Most employees have found a job didn’t match expectations

by 06 Jun 2013

Six in ten employees have found aspects of a new job differed from the expectations that they acquired during the interview process. This is the finding of a survey conducted by Harris Interactive on behalf of US careers site Glassdoor earlier this year.

Interestingly, more men than women said that they found aspects of a new job differed from their expectations (65% versus 56%). The five factors of the job that they were most likely to find didn’t accord with what they believed beforehand include:

  • Employee morale: 40%
  • Job responsibilities: 39%
  • Hours expected to work: 37%
  • Boss’ personality: 36%
  • Career advancement: 27%

The business of ensuring that expectations set during interview match the realities of a new job should be shared between the employer and the candidate, according to Glassdoor HR director Amanda Lachapelle. With that in mind, here are her top tips for managing job candidates’ expectations:

  • “Ensure every person interviewing a candidate has a clear role”: Everyone who meets with a job candidate should know which topics to discuss with the candidates during the interview. A clear plan of action can help ensure that candidates get a full understanding of how their role would fit into the company and what its responsibilities are.
  • “Engage in social technology”: Job seekers are turning to social media to research companies, and those companies should, too. “Make sure your voice is heard. If you don’t engage, you’ll be left out.”
  • “Engage with candidates before and after the interview”: Email candidates before and after an interview to see if they have any questions about the job or the company. You could even schedule a follow-up call.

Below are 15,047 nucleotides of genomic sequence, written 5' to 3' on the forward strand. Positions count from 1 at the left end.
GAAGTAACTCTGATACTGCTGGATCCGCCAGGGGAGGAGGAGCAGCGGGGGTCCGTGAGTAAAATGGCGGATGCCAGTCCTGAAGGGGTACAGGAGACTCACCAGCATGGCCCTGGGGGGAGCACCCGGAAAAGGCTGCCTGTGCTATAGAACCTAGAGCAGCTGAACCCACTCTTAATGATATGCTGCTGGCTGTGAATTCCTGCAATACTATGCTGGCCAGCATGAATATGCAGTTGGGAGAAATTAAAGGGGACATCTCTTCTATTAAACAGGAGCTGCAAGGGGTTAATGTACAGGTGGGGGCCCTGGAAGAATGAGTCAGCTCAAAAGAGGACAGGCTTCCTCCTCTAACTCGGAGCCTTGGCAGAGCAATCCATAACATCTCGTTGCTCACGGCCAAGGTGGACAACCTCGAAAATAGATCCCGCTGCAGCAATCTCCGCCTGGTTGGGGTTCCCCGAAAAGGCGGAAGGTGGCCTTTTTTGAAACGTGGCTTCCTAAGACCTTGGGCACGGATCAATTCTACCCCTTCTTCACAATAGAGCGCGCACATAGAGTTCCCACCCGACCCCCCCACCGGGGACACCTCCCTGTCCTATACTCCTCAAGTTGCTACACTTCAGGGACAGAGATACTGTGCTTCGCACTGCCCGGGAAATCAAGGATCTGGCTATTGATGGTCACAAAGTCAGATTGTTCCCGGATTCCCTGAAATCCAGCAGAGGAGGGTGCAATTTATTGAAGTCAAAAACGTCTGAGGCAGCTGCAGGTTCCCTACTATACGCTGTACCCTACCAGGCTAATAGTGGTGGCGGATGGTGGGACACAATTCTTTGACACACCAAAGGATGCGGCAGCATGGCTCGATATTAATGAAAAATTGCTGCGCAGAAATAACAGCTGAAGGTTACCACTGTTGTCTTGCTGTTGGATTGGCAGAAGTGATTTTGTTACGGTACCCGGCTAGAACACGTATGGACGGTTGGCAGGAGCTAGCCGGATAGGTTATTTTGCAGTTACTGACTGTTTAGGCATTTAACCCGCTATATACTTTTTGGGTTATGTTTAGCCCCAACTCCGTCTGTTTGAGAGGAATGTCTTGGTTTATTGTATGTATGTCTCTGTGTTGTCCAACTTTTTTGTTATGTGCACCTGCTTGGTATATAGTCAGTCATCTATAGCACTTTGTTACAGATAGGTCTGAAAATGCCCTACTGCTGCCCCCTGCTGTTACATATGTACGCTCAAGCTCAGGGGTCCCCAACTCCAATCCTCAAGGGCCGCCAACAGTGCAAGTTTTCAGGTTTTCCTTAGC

• “Leverage your own employees”: Encourage employees to increase a candidate’s understanding by having them share what it’s like to work for said company via social media – both the good and the bad.
  • “Be honest”: Candidates will appreciate it if you let them know about the things that the company knows need improvement and are working on.


  • by Max Underhill 6/06/2013 5:57:33 PM

    This is consistent with a discussion on disengagement recently by an international recruitment company at a HR think tank. The agency said they had more than 65% disengagement - when asked why, the response was "our customers do not know what they want". What they were saying is the specification is wrong or does not exist so how many of us are round pegs in square holes and at no fault of our own.
    There is a solution; if the position is properly designed in outcomes, performance measures (defines standard of the outcome) and then identify competence required to deliver the outcomes at the standard set by the performance measures. Once the position description is defined we have a proper specification firstly the applicant knows if they want to apply and secondly the specification can be used to compare/assess/recruit against and if we do not get a perfect fit know where we have gaps so something can be done about it - then both the employee and employer are more likely to get what they want or expected.

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